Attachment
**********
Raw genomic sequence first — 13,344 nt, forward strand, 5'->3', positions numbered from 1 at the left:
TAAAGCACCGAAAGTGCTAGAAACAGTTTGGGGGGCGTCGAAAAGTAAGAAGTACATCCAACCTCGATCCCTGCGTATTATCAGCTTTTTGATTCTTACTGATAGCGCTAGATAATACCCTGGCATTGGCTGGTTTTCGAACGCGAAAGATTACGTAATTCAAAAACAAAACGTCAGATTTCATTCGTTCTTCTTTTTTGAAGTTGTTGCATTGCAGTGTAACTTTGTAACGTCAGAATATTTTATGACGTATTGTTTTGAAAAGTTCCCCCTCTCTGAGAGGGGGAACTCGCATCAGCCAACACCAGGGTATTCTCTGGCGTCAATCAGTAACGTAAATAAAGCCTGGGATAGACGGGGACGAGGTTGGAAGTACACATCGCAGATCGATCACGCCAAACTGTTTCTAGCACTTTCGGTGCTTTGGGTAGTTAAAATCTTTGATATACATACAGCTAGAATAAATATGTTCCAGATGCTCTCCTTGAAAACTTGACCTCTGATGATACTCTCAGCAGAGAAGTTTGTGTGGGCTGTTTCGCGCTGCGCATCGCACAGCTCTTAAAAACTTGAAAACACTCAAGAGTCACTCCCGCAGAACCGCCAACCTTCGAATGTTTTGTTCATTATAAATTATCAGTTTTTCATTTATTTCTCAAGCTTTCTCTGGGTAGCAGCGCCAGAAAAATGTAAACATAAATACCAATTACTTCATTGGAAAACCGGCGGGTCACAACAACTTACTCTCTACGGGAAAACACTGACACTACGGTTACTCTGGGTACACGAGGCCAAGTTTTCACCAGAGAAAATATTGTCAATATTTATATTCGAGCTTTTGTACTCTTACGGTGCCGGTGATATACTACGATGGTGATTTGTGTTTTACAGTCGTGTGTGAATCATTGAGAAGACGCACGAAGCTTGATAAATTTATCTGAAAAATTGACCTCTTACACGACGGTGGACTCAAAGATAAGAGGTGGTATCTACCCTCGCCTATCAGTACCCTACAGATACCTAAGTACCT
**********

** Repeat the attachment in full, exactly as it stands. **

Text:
Raw genomic sequence first — 13,344 nt, forward strand, 5'->3', positions numbered from 1 at the left:
TAAAGCACCGAAAGTGCTAGAAACAGTTTGGGGGGCGTCGAAAAGTAAGAAGTACATCCAACCTCGATCCCTGCGTATTATCAGCTTTTTGATTCTTACTGATAGCGCTAGATAATACCCTGGCATTGGCTGGTTTTCGAACGCGAAAGATTACGTAATTCAAAAACAAAACGTCAGATTTCATTCGTTCTTCTTTTTTGAAGTTGTTGCATTGCAGTGTAACTTTGTAACGTCAGAATATTTTATGACGTATTGTTTTGAAAAGTTCCCCCTCTCTGAGAGGGGGAACTCGCATCAGCCAACACCAGGGTATTCTCTGGCGTCAATCAGTAACGTAAATAAAGCCTGGGATAGACGGGGACGAGGTTGGAAGTACACATCGCAGATCGATCACGCCAAACTGTTTCTAGCACTTTCGGTGCTTTGGGTAGTTAAAATCTTTGATATACATACAGCTAGAATAAATATGTTCCAGATGCTCTCCTTGAAAACTTGACCTCTGATGATACTCTCAGCAGAGAAGTTTGTGTGGGCTGTTTCGCGCTGCGCATCGCACAGCTCTTAAAAACTTGAAAACACTCAAGAGTCACTCCCGCAGAACCGCCAACCTTCGAATGTTTTGTTCATTATAAATTATCAGTTTTTCATTTATTTCTCAAGCTTTCTCTGGGTAGCAGCGCCAGAAAAATGTAAACATAAATACCAATTACTTCATTGGAAAACCGGCGGGTCACAACAACTTACTCTCTACGGGAAAACACTGACACTACGGTTACTCTGGGTACACGAGGCCAAGTTTTCACCAGAGAAAATATTGTCAATATTTATATTCGAGCTTTTGTACTCTTACGGTGCCGGTGATATACTACGATGGTGATTTGTGTTTTACAGTCGTGTGTGAATCATTGAGAAGACGCACGAAGCTTGATAAATTTATCTGAAAAATTGACCTCTTACACGACGGTGGACTCAAAGATAAGAGGTGGTATCTACCCTCGCCTATCAGTACCCTACAGATACCTAAGTACCT